Every year, Athlon Sports asks coaches around college football to anonymously share their thoughts on schools within their conferences. Athlon asked SEC coaches from every school to give their opinion on other SEC schools, and some of those coaches gave their honest thoughts on Tennessee heading into the 2018 season.
One anonymous coach spoke in detail about rising redshirt sophomore quarterback Jarrett Guarantano. And he didn’t hold back in his assessment.
“There are some really good quarterbacks in this league, and not many were more highly ranked than Jarrett Guarantano,” the coach told Athlon. “But he sure didn’t play very well last year when he got a chance. He holds onto the ball too long and takes some unnecessary hits. He has to step his game up. People thought he would step in and be like Joshua Dobbs, but Dobbs is a better thrower than people thought, and he made plays with his feet. Guarantano, I don’t think, is a dual threat like people think. He has a good, live arm, but he’s not a dynamic spread-offense runner. To be fair, I don’t know that he is surrounded by a lot of weapons on the perimeter.”
Coming out of high school, Guarantano was ranked as the No. 1 dual-threat quarterback and No. 79 overall player in the country according to the 247Sports Composite rankings. But he certainly didn’t look light on his feet in the first action of his collegiate career last year, totaling negative 39 yards on 66 carries last season. Granted, Guarantano was sacked over two dozen times in his six starts and nine overall appearances last year, but he never was a huge threat on the ground.
Guarantano finished his redshirt freshman campaign completing 61.9 percent of his 139 pass attempts for 997 yards, four touchdowns, and two interceptions. He didn’t turn the ball over much, but he also averaged just 7.2 yards per completion, which was 12th among qualifying quarterbacks in the SEC last season.
But a change of offensive scheme could be what Guarantano needs to succeed, and another anonymous SEC coach is interested to see if that will be the spark the former four-star quarterback needs.
“It will be interesting to see what they do with Tyson Helton as the coordinator,” another coach said. “I think they are going to more of a pro-style or traditional offense. We’ll see if that fits with what Guarantano can do well.”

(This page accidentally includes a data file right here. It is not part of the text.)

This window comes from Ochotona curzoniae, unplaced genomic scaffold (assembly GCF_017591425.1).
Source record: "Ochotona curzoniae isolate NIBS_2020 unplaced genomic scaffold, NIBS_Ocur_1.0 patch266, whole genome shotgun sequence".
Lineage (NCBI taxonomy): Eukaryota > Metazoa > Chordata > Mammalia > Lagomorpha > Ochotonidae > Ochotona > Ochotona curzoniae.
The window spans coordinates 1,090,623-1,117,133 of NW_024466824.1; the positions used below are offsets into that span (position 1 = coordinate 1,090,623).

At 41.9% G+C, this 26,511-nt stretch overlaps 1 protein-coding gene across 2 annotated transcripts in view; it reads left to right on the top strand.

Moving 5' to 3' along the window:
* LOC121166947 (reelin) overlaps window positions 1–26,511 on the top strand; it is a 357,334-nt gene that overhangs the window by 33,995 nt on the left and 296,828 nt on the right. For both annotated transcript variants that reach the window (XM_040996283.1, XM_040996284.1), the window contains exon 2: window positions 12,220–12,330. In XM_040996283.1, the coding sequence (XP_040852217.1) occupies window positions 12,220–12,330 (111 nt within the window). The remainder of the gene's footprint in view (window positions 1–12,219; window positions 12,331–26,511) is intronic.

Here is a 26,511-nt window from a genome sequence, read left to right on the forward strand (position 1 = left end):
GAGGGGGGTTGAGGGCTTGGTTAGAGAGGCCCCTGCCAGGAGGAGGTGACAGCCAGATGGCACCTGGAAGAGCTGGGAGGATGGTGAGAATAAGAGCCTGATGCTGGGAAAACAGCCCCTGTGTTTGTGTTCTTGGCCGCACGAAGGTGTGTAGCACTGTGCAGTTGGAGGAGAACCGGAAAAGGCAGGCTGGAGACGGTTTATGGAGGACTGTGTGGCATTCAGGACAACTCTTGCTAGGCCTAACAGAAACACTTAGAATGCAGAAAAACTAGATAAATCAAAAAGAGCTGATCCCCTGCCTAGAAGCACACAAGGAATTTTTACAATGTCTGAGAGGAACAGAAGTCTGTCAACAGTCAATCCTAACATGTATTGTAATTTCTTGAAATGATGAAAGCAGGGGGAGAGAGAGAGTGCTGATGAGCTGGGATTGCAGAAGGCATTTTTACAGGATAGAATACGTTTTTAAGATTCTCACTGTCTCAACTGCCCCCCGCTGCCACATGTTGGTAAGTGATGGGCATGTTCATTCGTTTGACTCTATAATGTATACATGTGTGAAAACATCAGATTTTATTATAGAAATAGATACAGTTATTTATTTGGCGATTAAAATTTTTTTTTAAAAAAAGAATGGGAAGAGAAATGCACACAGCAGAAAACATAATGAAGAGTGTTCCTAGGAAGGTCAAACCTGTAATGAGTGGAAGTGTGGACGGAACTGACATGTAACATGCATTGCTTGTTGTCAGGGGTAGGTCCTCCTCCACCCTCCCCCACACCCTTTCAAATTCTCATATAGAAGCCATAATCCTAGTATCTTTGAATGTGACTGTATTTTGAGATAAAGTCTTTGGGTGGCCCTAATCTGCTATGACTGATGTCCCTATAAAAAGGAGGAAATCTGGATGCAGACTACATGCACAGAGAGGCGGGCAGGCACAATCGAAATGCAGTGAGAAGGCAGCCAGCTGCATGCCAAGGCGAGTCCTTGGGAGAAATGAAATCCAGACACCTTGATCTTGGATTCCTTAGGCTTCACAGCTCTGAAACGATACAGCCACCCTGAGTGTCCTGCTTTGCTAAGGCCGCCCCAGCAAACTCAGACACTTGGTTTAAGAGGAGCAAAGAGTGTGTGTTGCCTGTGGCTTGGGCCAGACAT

Of course, Guarantano isn’t the guaranteed starter for the Vols at quarterback this season. Jeremy Pruitt and his staff were able to land Stanford grad transfer Keller Chyrst earlier this year, and Chryst will finally be able to compete with Guarantano this fall when fall camp starts up on August 3rd. Chryst was 11-2 as a starter for Stanford in 2016 and 2017 and threw 19 touchdowns compared to just six interceptions and ran for three more scores as well.
Chryst brings a lot more collegiate experience to the Vols’ quarterback room, and he won’t be easy for Guarantano to beat out. But now that Guarantano has an actual quarterbacks coach in Helton, he could finally start reaching his potential.
Another SEC coach believes coaching, not necessarily a lack of talent, was Tennessee’s problem last year. He believes both Florida and Tennessee suffered from a lack of development in their old regimes.
“Tennessee and Florida have some of the same problems,” the coach stated. “They have some good players, but they have made some mistakes — not so much from a talent perspective but from a character perspective. Player development is something they didn’t do a great job of either.”
As we looked at last week, the Vols have more talent on their 2018 roster than a lot of national analysts seem to believe. But that talent hasn’t been developed properly over the last couple years, and that’s a big reason why Tennessee went 4-8 last season.
If the Vols can finally start cashing in on some of their potential and get solid play from their quarterback — whether that’s Guarantano or Chryst — then 2018 could be a major change from what Vol fans experienced in 2017.